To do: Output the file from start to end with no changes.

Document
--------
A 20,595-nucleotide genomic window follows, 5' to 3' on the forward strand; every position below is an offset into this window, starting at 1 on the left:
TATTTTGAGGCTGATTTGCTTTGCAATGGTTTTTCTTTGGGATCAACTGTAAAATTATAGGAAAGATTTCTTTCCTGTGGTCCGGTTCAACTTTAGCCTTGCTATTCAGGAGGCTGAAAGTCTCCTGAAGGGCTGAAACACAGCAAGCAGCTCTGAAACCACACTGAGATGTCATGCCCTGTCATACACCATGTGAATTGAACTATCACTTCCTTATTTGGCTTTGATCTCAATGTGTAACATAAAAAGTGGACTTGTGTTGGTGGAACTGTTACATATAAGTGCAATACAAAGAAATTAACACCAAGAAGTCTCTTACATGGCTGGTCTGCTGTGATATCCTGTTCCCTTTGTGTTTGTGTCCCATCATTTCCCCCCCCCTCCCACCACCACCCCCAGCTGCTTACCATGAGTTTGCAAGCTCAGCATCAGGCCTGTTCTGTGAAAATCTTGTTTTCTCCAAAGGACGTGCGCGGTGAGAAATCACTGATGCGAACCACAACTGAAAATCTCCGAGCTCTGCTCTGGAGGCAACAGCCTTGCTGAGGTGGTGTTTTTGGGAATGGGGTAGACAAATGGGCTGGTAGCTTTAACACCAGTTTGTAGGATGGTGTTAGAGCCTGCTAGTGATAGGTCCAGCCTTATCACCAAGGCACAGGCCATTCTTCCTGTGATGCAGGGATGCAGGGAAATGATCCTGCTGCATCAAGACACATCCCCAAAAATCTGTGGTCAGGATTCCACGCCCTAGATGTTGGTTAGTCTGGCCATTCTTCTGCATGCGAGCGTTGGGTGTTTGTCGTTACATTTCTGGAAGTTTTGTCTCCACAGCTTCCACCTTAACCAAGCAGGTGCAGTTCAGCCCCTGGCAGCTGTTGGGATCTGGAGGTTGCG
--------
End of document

A 20,595-nucleotide genomic window follows, 5' to 3' on the forward strand; every position below is an offset into this window, starting at 1 on the left:
TATTTTGAGGCTGATTTGCTTTGCAATGGTTTTTCTTTGGGATCAACTGTAAAATTATAGGAAAGATTTCTTTCCTGTGGTCCGGTTCAACTTTAGCCTTGCTATTCAGGAGGCTGAAAGTCTCCTGAAGGGCTGAAACACAGCAAGCAGCTCTGAAACCACACTGAGATGTCATGCCCTGTCATACACCATGTGAATTGAACTATCACTTCCTTATTTGGCTTTGATCTCAATGTGTAACATAAAAAGTGGACTTGTGTTGGTGGAACTGTTACATATAAGTGCAATACAAAGAAATTAACACCAAGAAGTCTCTTACATGGCTGGTCTGCTGTGATATCCTGTTCCCTTTGTGTTTGTGTCCCATCATTTCCCCCCCCCTCCCACCACCACCCCCAGCTGCTTACCATGAGTTTGCAAGCTCAGCATCAGGCCTGTTCTGTGAAAATCTTGTTTTCTCCAAAGGACGTGCGCGGTGAGAAATCACTGATGCGAACCACAACTGAAAATCTCCGAGCTCTGCTCTGGAGGCAACAGCCTTGCTGAGGTGGTGTTTTTGGGAATGGGGTAGACAAATGGGCTGGTAGCTTTAACACCAGTTTGTAGGATGGTGTTAGAGCCTGCTAGTGATAGGTCCAGCCTTATCACCAAGGCACAGGCCATTCTTCCTGTGATGCAGGGATGCAGGGAAATGATCCTGCTGCATCAAGACACATCCCCAAAAATCTGTGGTCAGGATTCCACGCCCTAGATGTTGGTTAGTCTGGCCATTCTTCTGCATGCGAGCGTTGGGTGTTTGTCGTTACATTTCTGGAAGTTTTGTCTCCACAGCTTCCACCTTAACCAAGCAGGTGCAGTTCAGCCCCTGGCAGCTGTTGGGATCTGGAGGTTGCG